The first two singles released were more rock-oriented; Frey was reluctant to release the Johns-produced “Best of My Love” as a single, and held off its release for some months. However, when it was finally released, the label had truncated the song–without the band’s knowledge or approval–so that it would be more radio-friendly.[13] “Best of My Love” would become their biggest hit thus far, and their first No. 1 on the charts.
Songs

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“Already Gone”, “James Dean”, and “Best of My Love” were released as singles from the album.

In an early review, Janet Maslin of Rolling Stone found the album “competent and commercial”, but was disappointed that it did not live up to the potential for bigger things shown in Desperado. She also thought that with three guitarists in the band, there were “just too many intrusive guitar parts here, too many solos that smack of gratuitous heaviness. Many of the arrangements seem to lose touch with the material somewhere in mid-song.” Overall, she judged the album “a tight and likable collection, with nine potential singles working in its favor and only one dud (“Midnight Flyer”) to weigh it down,” and that it’s “good enough to make up in high spirits what it lacks in purposefulness.”

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The album became the band’s most successful album of the three released thus far. It debuted at number 50 on the US Billboard 200 chart in its first week of its release,[22] peaking at number 17 in its sixth week on the chart.[23] On March 20, 2001, the album was certified double platinum by the Recording Industry Association of America (RIAA) for shipments of 2 million copies.

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The Eagles began recording their third album in England with producer Glyn Johns, as they had their first two albums, but abandoned the sessions after completing two acceptable tracks. Johns, it is said, tended to emphasize the group’s country elements and its harmonies, while the band, in particular Glenn Frey and Don Henley, wanted to take more of a hard rock direction. They reconvened with a new producer, Bill Szymczyk, who had produced artists like B.B. King and, more significantly, Joe Walsh. But the resulting album is not an outright rock effort by any means. Certainly, Frey and Henley got what they wanted with “Already Gone,” the lead-off track, which introduces new bandmember Don Felder as one part of the twin guitar solo that recalls the Allman Brothers Band; “James Dean,” a rock & roll song on the order of “Your Mama Don’t Dance,” and “Good Day in Hell,” which is strongly reminiscent of Joe Walsh songs like “Rocky Mountain Way.”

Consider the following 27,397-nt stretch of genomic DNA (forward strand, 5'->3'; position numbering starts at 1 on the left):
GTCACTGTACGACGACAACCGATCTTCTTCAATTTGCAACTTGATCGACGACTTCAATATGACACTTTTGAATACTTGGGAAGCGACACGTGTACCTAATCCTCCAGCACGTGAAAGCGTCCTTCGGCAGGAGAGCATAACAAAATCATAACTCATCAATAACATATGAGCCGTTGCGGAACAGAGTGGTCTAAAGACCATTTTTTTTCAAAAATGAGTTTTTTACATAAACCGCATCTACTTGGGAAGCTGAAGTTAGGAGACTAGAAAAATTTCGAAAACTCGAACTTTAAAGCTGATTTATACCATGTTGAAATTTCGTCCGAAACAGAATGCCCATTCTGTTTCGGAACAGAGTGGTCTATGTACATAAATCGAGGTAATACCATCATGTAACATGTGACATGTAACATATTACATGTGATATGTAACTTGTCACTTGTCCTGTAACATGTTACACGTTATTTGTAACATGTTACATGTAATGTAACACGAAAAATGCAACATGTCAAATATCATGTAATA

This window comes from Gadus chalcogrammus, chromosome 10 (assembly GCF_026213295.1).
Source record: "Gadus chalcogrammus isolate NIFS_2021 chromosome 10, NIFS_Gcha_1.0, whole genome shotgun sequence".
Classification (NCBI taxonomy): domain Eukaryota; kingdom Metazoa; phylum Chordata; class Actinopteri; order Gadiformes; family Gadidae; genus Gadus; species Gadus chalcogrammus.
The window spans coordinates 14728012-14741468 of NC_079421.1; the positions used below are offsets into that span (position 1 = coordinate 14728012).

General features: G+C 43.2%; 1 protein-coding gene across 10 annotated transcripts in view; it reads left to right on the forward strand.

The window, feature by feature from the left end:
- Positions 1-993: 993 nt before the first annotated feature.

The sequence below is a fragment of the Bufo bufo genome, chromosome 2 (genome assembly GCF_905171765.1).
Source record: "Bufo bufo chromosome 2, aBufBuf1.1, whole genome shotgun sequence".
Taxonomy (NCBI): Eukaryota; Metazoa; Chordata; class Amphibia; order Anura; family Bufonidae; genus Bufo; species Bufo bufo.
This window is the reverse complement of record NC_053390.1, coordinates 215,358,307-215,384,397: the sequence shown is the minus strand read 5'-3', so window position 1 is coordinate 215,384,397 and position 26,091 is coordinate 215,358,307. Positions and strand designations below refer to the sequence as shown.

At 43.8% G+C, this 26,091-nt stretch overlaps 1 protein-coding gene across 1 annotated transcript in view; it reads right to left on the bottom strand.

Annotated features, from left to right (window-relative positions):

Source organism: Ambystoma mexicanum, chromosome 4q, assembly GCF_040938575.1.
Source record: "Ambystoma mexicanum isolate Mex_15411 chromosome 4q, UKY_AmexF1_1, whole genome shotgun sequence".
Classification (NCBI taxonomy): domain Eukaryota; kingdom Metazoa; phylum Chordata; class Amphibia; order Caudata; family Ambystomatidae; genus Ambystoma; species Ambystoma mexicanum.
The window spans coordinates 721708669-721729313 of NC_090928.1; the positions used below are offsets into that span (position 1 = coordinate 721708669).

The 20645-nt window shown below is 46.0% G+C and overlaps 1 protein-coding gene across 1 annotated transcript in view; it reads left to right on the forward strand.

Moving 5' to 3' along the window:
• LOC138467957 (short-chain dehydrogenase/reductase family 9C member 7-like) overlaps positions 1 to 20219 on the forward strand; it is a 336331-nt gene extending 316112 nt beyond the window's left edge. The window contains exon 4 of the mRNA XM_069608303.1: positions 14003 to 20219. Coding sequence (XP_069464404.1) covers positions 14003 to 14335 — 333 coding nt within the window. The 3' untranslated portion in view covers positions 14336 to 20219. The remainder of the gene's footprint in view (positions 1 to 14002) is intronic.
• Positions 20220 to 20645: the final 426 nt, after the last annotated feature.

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But the album also features the usual mixture of styles typical of an Eagles album. For example, “Midnight Flyer,” sung by Randy Meisner, is modern bluegrass; “My Man” is Bernie Leadon’s country-rock tribute to the recently deceased Gram Parsons; and “Ol’ 55” is one of the group’s well-done covers of a tune by a singer/songwriter labelmate, in this case Tom Waits. The title track, meanwhile, points the band in a new R&B direction that was later pursued more fully. Like most successful groups, the Eagles combined many different elements, and their third album, which looked back to their earlier work and anticipated their later work, was a transitional effort that combined even more styles than most of their records did. (by William Ruhlmann)

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Personnel:
Glenn Frey (vocals, guitar, guitars, piano)
Don Henley (drums, vocals)
Bernie Leadon (vocals, guitar, banjo, pedal steel-guitar)
Randy Meisner (bass, vocals)
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Don Felder ( guitar;slide guitar on 01., + 09. – credited as “late arrival”)
Al Perkins (pedal steel guitar on 07.)

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Tracklist:
01. Already Gone (Tempchin/Strandlund) 4.15
02. You Never Cry Like A Lover (Henley/Souther) 4.01
03. Midnight Flyer (Craft/Meisner) 3.58
04. My Man (Leadon) 3.31
05. On The Border (Henley/Leadon/Frey) 4.26
06. James Dean (Henley/Frey/Souther/Browne) 3.39
07. Ol’ ’55 (Waits/Frey/Henley) 4.22
08. Is It True? (Meisner) 3.14
09. Good Day In Hell (Frey) 4.24
10. Best Of My Love (Henley/Frey/Souther) 4.31